Our factsheet on Keyboard and mouse alternatives and adaptations gives advice on alternatives to standard computing equipment and on how to adapt your devices to meet your particular needs. Our free website – My Computer My Way – also shows you how you can adjust your computer to assist with vision and hearing impairments, motor issues and cognitive problems.

AAC software and apps

An extensive range of apps and communication software is now available for PC, Mac and tablet devices. Some of these programmes also provide the main communication software driving high-tech VOCAS. Many use symbol sets to augment communication, with different sets available to match different communication needs and abilities. Personalised messages are formed by selecting and grouping symbols together, and some applications will let you add text, photos, videos and sound.

Comprehensive symbol- and text-based packages with speech output, catering for beginners to advanced users, include:

  • Grid 3 (for PC)
  • Grid (for iPad)
  • Mind Express 4 (for PC)
  • Proloquo2Go (for iPad)
  • TouchChat HD (for iOS).

Symbol-based apps include:

  • GoTalk Pro (for iPad)
  • Talking Mats (for iPad).

Text-based software and apps include:

  • Clarocom (for iOS)
  • Predictable 5 (for all platforms)
  • Ez Speech Pro (for iOS & Android).

Other useful apps

To help you find your way through an enormous range of potentially useful media, some organisations have developed their own lists and tools to support people with complex communication needs in accessing apps and software that may be useful to them.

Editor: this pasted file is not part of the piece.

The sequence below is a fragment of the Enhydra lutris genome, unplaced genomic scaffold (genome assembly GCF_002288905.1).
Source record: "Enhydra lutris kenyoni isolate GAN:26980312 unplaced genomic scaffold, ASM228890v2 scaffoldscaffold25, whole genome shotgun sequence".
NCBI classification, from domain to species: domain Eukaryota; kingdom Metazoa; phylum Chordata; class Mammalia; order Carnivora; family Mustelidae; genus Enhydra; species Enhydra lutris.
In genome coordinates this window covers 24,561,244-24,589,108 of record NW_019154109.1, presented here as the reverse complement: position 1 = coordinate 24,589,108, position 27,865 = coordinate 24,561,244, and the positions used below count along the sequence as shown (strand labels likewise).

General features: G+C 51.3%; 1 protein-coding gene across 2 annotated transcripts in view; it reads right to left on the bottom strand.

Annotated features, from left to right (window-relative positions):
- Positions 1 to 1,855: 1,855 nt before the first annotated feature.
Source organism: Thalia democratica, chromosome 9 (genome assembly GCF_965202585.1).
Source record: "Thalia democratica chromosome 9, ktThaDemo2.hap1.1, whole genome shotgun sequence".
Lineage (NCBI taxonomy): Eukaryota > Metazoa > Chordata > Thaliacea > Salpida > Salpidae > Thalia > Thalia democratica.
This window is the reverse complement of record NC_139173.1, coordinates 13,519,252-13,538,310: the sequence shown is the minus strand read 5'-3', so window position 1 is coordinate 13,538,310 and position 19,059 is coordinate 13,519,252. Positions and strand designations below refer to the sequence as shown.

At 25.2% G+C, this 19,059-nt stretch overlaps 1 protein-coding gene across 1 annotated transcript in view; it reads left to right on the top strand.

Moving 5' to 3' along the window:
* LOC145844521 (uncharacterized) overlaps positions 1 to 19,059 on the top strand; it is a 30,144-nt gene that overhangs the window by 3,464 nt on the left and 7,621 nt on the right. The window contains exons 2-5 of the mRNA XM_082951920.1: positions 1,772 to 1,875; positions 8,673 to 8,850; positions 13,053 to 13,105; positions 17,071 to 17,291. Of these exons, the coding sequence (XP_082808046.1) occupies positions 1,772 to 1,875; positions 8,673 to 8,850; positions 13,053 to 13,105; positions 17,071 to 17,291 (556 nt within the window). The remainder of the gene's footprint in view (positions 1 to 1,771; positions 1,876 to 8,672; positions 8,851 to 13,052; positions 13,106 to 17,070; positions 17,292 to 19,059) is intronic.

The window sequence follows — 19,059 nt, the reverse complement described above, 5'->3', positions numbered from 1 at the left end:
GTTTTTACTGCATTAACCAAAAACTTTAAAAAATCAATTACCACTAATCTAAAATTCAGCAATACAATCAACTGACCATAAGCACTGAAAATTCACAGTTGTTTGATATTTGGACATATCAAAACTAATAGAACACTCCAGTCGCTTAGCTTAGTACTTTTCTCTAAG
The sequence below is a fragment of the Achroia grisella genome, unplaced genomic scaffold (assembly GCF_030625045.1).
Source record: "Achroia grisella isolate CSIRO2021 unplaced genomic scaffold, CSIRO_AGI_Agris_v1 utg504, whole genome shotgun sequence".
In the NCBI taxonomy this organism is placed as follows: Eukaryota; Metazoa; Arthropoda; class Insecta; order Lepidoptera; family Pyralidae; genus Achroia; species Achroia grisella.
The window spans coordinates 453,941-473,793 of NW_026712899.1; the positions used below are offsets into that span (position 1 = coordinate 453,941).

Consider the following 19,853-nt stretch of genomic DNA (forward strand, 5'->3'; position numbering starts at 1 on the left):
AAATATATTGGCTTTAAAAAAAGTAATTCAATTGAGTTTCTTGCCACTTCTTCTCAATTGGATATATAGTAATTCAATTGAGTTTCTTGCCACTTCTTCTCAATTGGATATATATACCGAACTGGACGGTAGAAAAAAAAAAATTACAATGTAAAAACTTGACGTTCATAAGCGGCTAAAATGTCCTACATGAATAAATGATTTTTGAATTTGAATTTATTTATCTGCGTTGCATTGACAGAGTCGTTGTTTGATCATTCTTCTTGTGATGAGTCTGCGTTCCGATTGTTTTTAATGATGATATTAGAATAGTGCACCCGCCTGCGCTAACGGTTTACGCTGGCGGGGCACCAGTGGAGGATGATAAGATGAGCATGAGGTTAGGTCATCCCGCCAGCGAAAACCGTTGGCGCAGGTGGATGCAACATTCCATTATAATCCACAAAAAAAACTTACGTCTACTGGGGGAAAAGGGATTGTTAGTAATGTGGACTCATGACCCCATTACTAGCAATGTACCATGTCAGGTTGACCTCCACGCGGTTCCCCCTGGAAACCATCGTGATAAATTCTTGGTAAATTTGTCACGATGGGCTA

These include the Aphasia Software Finder – a website that helps you to search for and assess specialist software and apps that work on different aspects of communication. You can use this for free at www.aphasiasoftwarefinder.org

Call Scotland have produced two 'wheels' of AAC apps – one for iOS, one for Android. These provide categorised guides to useful apps for people with complex communication support needs. You can download both the wheels at www.callscotland.org.uk/downloads/posters-and-leaflets/

4. Useful contacts

ACE Centre

The ACE Centre is a registered charity providing support for people with communication difficulties. It offers assessment, training and information services across England, with a focus on AAC and assistive technology.

For more information, visit www.acecentre.org.uk

The ACE Centre has also supported the development of 'SpeechBubble'. This website provides up-to-date information on the latest AAC resources, including communication aids, software and apps.

For more information, visit www.speechbubble.org.uk

AAC Scotland

AAC Scotland website provides access to a range of practical AAC resources commissioned by NHS Education for Scotland and created by CALL Scotland.

For more information, visit www.aacscotland.org.uk

Communication Matters

Communication Matters supports people with little or no clear speech. It works to promote the best possible communication for people with complex communication needs, and aims to involve people using AAC in all its work.  The charity maintains a database of AAC Assessment Centres across the UK.

For more information, visit www.communicationmatters.org.uk

Living Made Easy